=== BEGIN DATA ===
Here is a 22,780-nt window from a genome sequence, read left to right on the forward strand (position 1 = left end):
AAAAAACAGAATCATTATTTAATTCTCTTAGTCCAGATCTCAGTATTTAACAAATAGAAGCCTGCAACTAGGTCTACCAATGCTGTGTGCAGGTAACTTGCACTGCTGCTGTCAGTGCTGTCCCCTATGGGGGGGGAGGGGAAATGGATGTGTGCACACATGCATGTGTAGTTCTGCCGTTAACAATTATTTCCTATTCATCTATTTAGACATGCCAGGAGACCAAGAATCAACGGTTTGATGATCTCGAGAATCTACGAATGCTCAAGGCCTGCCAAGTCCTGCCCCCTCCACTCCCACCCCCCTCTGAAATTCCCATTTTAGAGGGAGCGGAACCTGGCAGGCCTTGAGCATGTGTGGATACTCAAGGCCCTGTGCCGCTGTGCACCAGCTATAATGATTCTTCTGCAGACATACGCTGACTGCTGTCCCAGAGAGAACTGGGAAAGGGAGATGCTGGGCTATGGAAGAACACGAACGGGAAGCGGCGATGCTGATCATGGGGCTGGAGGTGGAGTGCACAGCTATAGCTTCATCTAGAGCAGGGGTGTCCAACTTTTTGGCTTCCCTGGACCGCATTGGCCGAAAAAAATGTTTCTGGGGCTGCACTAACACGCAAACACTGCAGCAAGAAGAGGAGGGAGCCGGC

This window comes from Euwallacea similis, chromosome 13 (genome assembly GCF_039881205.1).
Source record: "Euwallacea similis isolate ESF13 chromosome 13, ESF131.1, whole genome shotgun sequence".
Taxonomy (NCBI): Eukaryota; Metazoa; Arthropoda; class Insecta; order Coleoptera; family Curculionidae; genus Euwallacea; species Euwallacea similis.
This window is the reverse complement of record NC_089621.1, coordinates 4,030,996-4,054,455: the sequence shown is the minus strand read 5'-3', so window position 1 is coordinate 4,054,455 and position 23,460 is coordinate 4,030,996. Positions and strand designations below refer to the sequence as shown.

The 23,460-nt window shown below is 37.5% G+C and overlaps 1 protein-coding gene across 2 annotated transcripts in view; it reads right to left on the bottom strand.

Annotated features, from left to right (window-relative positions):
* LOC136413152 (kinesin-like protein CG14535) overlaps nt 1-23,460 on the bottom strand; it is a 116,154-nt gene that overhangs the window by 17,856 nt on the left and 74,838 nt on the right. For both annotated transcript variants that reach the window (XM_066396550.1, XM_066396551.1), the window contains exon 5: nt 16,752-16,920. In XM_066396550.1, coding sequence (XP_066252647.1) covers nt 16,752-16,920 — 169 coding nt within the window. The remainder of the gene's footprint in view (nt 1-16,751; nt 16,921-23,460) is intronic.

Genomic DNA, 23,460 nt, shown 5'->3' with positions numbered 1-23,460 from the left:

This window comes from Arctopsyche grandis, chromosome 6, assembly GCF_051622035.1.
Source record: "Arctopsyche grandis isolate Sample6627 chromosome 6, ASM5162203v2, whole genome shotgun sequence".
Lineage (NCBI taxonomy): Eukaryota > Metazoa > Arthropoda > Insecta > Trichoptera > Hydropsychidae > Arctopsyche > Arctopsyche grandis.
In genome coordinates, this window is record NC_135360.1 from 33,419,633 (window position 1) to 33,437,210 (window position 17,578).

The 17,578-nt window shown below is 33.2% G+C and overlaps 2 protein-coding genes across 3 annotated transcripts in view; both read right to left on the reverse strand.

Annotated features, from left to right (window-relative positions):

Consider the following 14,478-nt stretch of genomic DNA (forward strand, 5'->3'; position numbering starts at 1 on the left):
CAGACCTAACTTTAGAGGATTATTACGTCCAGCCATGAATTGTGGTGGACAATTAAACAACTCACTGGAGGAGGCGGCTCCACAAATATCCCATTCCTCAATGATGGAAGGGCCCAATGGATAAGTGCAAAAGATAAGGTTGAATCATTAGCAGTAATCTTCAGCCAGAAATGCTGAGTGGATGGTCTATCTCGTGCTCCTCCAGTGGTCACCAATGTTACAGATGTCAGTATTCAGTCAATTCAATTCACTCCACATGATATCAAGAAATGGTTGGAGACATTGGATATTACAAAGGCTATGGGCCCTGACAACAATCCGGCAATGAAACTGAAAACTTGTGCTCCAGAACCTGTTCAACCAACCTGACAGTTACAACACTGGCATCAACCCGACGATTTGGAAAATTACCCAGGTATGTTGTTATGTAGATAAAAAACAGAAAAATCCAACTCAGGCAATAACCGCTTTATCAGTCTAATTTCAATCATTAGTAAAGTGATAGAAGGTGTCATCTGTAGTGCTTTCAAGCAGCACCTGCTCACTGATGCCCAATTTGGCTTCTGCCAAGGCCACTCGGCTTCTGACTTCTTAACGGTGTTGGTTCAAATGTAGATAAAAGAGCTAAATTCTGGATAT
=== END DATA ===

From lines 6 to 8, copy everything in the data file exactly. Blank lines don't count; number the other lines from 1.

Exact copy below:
This window is the reverse complement of record NC_089621.1, coordinates 4,030,996-4,054,455: the sequence shown is the minus strand read 5'-3', so window position 1 is coordinate 4,054,455 and position 23,460 is coordinate 4,030,996. Positions and strand designations below refer to the sequence as shown.

The 23,460-nt window shown below is 37.5% G+C and overlaps 1 protein-coding gene across 2 annotated transcripts in view; it reads right to left on the bottom strand.

Annotated features, from left to right (window-relative positions):